Tue, Mar 19, 2019 - Page 9 News List

Chinese, Russian hackers menace poll: Indonesia

By Viriya Singgih, Arys Aditya and Karlis Salna  /  Bloomberg

Chinese and Russian hackers are attacking Indonesia’s voter database in a bid to disrupt the country’s upcoming presidential election, according to a senior election commission official.

As Indonesia prepares for simultaneous presidential and legislative polls on April 17, authorities are facing a wave of cyberincursions they say might be aimed at discrediting the polling process.

Indonesian General Elections Commission Chairman Arief Budiman said some of the attacks originated in Russia and China, and include attempts to “manipulate or modify” content as well as to create so-called ghost voters, or fake voter identities.

“They try to hack our system,” Budiman said in an interview in Jakarta on Tuesday last week.

“Not only every day. Almost every hour,” he said, adding it was unclear whether the motive was “to disrupt Indonesia” or to help one of the candidates win.

“Voter behavior can be changed by de-legitimizing the organizer of the election,” he said, referring to the commission, known by its Indonesian acronym KPU.

China does not interfere in other nations’ domestic affairs and is resolutely opposed to hacking, the Ministry of Foreign Affairs in Beijing said in a statement on Wednesday evening.

Indonesia had not provided any information about the allegations, but China was ready to cooperate in fighting against hacking if evidence existed, it said.

The latest developments come in the wake of a crackdown in Indonesia on so-called fake news and the use of social media to influence voters, and it follows allegations of Russian interference the 2016 US presidential election, which was won by Republican candidate Donald Trump.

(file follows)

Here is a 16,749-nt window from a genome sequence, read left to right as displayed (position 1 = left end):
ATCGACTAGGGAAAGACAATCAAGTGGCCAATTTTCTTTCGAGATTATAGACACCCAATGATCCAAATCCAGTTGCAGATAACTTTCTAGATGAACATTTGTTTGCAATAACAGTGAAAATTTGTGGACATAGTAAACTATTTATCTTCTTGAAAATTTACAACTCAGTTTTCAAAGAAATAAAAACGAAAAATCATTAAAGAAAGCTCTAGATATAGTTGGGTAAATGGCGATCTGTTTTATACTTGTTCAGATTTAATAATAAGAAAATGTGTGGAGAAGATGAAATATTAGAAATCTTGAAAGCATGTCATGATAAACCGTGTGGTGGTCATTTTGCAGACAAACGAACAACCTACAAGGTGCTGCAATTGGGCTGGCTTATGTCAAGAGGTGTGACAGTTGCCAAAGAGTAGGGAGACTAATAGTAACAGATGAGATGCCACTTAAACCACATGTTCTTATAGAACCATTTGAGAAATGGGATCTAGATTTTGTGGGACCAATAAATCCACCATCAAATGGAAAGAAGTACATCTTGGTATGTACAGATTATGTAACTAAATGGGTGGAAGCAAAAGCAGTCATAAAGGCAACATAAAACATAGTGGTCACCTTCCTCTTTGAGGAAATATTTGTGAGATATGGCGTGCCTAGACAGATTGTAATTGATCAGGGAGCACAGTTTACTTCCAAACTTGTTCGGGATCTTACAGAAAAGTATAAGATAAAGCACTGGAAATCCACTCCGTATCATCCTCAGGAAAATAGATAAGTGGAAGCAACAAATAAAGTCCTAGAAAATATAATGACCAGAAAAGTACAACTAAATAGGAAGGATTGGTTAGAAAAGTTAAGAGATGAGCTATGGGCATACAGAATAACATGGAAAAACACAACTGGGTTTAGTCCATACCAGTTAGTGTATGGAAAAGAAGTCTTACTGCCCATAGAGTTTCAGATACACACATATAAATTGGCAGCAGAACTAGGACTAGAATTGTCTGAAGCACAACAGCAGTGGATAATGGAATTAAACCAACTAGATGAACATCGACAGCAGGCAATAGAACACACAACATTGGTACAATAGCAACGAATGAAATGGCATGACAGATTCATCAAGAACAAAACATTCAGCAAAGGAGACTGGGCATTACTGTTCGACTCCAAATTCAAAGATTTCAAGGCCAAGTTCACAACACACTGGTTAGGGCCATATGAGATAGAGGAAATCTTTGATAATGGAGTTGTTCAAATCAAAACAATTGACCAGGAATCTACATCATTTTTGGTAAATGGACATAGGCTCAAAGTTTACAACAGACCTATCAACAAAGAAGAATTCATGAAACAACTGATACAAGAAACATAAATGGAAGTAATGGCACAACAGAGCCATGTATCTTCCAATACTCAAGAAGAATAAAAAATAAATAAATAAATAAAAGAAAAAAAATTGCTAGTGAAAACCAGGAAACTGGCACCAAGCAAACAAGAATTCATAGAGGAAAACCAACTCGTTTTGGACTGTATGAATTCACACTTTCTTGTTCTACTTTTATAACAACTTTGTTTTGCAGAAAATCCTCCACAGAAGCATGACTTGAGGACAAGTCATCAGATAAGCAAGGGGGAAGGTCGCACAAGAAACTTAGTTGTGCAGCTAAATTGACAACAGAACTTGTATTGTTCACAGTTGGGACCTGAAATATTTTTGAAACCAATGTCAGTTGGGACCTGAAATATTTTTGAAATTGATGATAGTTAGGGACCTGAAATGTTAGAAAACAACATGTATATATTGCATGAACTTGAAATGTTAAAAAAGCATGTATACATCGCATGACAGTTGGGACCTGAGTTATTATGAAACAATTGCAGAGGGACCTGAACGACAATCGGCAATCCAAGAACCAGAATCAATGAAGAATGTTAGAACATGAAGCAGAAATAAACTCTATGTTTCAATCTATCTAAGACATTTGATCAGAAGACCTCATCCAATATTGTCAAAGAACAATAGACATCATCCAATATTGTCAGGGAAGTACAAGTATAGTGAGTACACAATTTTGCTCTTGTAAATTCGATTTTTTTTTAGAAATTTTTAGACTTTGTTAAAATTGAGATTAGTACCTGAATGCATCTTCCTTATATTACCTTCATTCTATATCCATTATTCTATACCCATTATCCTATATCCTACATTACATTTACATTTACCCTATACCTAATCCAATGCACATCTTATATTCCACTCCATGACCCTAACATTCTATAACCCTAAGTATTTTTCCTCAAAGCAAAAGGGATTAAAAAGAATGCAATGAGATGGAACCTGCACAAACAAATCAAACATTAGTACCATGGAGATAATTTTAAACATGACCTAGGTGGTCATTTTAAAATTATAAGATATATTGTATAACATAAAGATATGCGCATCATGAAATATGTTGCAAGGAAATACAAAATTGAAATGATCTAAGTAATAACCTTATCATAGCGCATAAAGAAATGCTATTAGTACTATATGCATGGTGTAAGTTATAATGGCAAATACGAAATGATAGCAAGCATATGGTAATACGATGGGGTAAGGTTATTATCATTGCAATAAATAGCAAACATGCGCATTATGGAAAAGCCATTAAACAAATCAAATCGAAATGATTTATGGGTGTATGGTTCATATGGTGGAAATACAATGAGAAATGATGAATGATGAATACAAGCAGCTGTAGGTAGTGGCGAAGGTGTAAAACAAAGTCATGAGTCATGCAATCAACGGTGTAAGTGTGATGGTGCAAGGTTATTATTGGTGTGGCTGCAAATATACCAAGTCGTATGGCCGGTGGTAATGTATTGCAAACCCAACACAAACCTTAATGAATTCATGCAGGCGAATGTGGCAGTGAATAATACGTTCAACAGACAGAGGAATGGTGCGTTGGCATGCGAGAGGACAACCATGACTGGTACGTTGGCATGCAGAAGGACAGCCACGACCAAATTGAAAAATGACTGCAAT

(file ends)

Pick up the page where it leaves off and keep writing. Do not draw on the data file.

Russia rejected the allegation of cyberattacks in Indonesia as “baseless,” with Kremlin spokesman Dmitry Peskov saying the country does not meddle.

Russia “has no intention of interfering in any affairs of other states, especially in electoral processes. We don’t like it when it’s done to us and we never do it ourselves,” Peskov told reporters on Wednesday.

A spokesman for Indonesian President Joko Widodo’s campaign declined to comment on allegations of attempted hacking of the KPU database, as well allegations of voter fraud brought by the campaign team for presidential candidate Prabowo Subianto, a former special forces general.

The commission also started an investigation into separate allegations of voter fraud raised by the campaign team for Subianto, more commonly known as Prabowo, Budiman said.

The election pits Prabowo against Widodo.

The probe, which was expected to be completed last week, was to examine whether 17.5 million names have been fraudulently added to the electoral role.

It came after a meeting on Monday last week between the commission and Hashim Djojohadikusumo, Prabowo’s brother and the media and communications director for his campaign.

“We’ve discovered 17.5 million dubious names on the official voter role,” Djojohadikusumo said on Tuesday last week in a text message.

He said there was a “massive number of other anomalies.”

The latest allegations of voter fraud follow similar complaints made last year regarding the existence 25 million ghost voters.

An investigation later showed that there were about 700,000 potential fake voters, Budiman said.

There were also allegations of voter fraud made by the Prabowo camp following the 2014 presidential election, which he lost to Widodo. A lawsuit challenging the result of the election was rejected by Indonesia’s Constitutional Court.

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